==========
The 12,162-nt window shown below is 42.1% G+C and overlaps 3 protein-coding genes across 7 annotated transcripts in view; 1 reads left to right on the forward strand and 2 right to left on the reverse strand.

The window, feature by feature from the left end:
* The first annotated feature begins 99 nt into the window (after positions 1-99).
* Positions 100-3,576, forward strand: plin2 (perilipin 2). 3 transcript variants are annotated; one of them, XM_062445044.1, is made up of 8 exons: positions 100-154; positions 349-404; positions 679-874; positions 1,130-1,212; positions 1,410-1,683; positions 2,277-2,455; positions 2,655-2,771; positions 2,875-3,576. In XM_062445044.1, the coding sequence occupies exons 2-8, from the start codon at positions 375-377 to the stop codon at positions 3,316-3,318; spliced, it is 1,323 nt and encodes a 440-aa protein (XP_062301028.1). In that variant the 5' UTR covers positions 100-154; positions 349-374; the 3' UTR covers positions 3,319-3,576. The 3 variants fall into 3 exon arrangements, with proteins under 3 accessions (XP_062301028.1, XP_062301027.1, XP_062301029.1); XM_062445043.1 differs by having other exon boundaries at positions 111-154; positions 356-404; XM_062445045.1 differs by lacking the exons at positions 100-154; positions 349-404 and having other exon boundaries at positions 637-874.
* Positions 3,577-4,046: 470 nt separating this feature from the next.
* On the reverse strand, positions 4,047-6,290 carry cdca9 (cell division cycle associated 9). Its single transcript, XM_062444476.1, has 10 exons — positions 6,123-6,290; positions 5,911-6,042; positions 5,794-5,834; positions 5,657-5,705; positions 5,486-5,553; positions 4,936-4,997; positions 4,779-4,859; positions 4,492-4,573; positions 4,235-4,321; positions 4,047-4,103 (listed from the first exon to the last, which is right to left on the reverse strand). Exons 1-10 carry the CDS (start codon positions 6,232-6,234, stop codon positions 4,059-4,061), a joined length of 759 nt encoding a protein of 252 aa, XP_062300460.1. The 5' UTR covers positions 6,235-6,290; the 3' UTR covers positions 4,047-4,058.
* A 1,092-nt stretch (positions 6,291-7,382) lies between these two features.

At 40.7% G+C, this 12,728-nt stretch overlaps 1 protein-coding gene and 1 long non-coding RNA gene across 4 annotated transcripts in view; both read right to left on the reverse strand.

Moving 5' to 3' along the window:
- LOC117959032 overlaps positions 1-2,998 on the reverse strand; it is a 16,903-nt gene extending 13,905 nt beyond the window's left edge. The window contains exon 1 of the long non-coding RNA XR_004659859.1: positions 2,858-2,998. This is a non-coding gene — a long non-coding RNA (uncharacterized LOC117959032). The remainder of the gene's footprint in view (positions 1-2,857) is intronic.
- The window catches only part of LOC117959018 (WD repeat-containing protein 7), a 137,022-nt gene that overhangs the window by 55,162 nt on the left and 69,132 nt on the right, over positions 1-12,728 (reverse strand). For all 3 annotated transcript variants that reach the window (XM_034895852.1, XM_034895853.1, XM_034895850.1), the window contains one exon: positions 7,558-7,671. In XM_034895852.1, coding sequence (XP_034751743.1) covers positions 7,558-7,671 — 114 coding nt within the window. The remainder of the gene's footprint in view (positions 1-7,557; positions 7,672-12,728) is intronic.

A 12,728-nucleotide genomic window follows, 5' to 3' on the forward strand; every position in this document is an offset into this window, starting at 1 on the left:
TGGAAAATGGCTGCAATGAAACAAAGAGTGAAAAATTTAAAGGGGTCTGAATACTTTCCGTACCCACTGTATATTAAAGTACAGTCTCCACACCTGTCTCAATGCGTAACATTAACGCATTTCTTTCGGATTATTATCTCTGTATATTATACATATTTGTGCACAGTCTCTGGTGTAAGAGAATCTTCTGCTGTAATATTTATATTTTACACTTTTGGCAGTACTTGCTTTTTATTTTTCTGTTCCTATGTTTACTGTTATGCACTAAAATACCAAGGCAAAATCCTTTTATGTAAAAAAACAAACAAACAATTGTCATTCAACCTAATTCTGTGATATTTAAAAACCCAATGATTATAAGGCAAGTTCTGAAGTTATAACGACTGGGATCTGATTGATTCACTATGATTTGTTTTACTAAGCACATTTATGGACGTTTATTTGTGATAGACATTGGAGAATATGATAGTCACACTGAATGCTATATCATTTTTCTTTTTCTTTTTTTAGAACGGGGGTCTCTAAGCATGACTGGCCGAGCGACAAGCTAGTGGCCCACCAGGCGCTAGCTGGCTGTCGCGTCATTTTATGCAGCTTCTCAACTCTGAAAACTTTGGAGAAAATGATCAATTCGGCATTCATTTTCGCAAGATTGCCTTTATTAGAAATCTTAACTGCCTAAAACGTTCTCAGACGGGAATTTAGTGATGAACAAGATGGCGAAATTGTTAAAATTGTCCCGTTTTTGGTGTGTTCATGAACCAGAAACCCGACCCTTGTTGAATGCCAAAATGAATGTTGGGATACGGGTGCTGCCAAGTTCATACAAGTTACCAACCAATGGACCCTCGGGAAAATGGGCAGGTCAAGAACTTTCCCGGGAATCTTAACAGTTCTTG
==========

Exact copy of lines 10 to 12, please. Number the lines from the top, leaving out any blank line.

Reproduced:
- LOC117959032 overlaps positions 1-2,998 on the reverse strand; it is a 16,903-nt gene extending 13,905 nt beyond the window's left edge. The window contains exon 1 of the long non-coding RNA XR_004659859.1: positions 2,858-2,998. This is a non-coding gene — a long non-coding RNA (uncharacterized LOC117959032). The remainder of the gene's footprint in view (positions 1-2,857) is intronic.
- The window catches only part of LOC117959018 (WD repeat-containing protein 7), a 137,022-nt gene that overhangs the window by 55,162 nt on the left and 69,132 nt on the right, over positions 1-12,728 (reverse strand). For all 3 annotated transcript variants that reach the window (XM_034895852.1, XM_034895853.1, XM_034895850.1), the window contains one exon: positions 7,558-7,671. In XM_034895852.1, coding sequence (XP_034751743.1) covers positions 7,558-7,671 — 114 coding nt within the window. The remainder of the gene's footprint in view (positions 1-7,557; positions 7,672-12,728) is intronic.

A 12,728-nucleotide genomic window follows, 5' to 3' on the forward strand; every position in this document is an offset into this window, starting at 1 on the left: